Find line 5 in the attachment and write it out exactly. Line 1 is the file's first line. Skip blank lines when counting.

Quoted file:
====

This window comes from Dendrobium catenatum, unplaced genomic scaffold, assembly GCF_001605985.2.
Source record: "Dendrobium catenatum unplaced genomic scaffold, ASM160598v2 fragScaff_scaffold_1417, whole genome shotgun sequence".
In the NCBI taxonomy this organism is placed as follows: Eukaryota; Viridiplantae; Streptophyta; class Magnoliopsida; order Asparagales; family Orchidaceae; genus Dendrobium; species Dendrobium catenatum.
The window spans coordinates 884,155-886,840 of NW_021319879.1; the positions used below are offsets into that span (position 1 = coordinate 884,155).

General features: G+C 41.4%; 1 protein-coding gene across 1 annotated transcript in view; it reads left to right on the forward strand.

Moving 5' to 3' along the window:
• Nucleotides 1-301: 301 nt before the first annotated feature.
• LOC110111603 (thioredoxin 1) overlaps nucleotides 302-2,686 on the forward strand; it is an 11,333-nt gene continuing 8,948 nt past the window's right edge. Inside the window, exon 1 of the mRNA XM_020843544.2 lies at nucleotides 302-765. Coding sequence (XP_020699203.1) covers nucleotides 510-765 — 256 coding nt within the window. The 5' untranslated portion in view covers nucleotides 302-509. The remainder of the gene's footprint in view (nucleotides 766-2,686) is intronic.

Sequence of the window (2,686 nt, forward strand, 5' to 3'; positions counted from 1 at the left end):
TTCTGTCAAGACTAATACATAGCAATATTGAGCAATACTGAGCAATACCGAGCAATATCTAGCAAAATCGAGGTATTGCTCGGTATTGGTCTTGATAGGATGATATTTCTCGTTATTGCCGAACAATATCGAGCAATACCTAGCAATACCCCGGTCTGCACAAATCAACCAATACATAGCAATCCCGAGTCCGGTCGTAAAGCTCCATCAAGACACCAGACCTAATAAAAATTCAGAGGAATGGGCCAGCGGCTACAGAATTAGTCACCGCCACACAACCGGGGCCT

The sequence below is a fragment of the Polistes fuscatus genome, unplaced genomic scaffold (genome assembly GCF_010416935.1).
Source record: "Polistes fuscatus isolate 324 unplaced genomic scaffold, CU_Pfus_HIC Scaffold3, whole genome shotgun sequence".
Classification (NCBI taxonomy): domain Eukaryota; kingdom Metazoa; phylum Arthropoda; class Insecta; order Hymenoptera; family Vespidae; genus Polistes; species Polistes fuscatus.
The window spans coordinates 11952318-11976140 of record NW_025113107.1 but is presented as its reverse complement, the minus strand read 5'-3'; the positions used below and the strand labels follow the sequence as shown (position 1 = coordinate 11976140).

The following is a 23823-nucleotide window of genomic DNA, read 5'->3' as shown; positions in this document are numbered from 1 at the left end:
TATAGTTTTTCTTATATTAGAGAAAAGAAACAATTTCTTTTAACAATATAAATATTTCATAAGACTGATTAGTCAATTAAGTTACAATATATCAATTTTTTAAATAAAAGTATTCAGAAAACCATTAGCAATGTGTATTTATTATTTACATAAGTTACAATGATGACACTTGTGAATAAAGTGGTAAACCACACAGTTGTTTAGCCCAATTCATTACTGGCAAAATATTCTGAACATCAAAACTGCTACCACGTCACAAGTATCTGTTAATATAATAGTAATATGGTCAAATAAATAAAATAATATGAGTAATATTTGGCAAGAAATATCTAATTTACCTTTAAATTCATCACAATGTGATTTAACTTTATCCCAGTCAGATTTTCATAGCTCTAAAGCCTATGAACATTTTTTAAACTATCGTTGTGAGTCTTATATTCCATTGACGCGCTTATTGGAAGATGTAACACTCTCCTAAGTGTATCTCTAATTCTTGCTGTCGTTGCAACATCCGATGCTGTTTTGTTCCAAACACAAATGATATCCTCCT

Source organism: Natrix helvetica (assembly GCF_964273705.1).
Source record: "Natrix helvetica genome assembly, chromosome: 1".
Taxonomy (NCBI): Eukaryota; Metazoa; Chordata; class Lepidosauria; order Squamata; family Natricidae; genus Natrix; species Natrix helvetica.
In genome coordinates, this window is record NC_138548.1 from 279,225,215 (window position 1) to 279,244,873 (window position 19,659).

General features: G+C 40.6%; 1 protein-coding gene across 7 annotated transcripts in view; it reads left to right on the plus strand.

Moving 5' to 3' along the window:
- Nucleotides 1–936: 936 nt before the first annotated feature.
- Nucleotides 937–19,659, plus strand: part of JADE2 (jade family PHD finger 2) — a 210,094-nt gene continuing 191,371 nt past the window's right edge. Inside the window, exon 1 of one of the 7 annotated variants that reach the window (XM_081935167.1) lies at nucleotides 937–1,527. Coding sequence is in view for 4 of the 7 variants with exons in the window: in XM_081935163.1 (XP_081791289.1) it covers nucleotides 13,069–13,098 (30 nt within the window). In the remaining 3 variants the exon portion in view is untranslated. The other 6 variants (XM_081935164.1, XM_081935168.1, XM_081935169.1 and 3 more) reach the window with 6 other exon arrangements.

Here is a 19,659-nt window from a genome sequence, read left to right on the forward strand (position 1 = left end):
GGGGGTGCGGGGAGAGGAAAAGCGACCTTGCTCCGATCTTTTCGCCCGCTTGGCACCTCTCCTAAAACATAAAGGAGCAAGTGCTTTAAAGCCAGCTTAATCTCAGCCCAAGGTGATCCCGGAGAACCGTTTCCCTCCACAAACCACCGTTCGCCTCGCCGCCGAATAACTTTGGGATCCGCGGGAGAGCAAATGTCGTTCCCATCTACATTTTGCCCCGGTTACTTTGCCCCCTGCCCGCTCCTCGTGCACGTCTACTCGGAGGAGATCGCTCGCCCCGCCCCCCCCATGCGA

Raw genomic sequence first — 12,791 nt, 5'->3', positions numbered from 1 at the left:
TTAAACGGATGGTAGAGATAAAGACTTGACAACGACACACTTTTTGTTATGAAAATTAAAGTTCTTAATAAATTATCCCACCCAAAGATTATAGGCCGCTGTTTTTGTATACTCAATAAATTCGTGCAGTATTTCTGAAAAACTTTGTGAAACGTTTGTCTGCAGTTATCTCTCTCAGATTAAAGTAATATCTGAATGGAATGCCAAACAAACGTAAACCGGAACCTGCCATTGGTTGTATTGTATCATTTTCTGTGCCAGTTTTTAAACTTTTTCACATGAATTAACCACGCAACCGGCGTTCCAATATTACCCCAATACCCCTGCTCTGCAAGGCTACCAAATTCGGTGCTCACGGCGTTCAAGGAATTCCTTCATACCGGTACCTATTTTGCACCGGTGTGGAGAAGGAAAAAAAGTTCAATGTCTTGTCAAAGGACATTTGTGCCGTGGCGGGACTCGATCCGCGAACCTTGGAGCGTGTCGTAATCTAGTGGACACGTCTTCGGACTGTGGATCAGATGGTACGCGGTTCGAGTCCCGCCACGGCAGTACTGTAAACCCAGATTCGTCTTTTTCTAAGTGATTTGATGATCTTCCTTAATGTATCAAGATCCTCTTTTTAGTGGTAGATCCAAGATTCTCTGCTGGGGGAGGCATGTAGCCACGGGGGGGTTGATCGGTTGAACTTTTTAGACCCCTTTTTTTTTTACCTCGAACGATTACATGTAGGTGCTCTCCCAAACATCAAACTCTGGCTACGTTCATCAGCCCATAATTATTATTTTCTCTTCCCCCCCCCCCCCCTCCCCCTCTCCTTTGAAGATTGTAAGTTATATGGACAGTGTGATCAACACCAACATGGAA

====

General features: G+C 41.4%; 1 protein-coding gene across 1 annotated transcript in view; it reads left to right on the forward strand.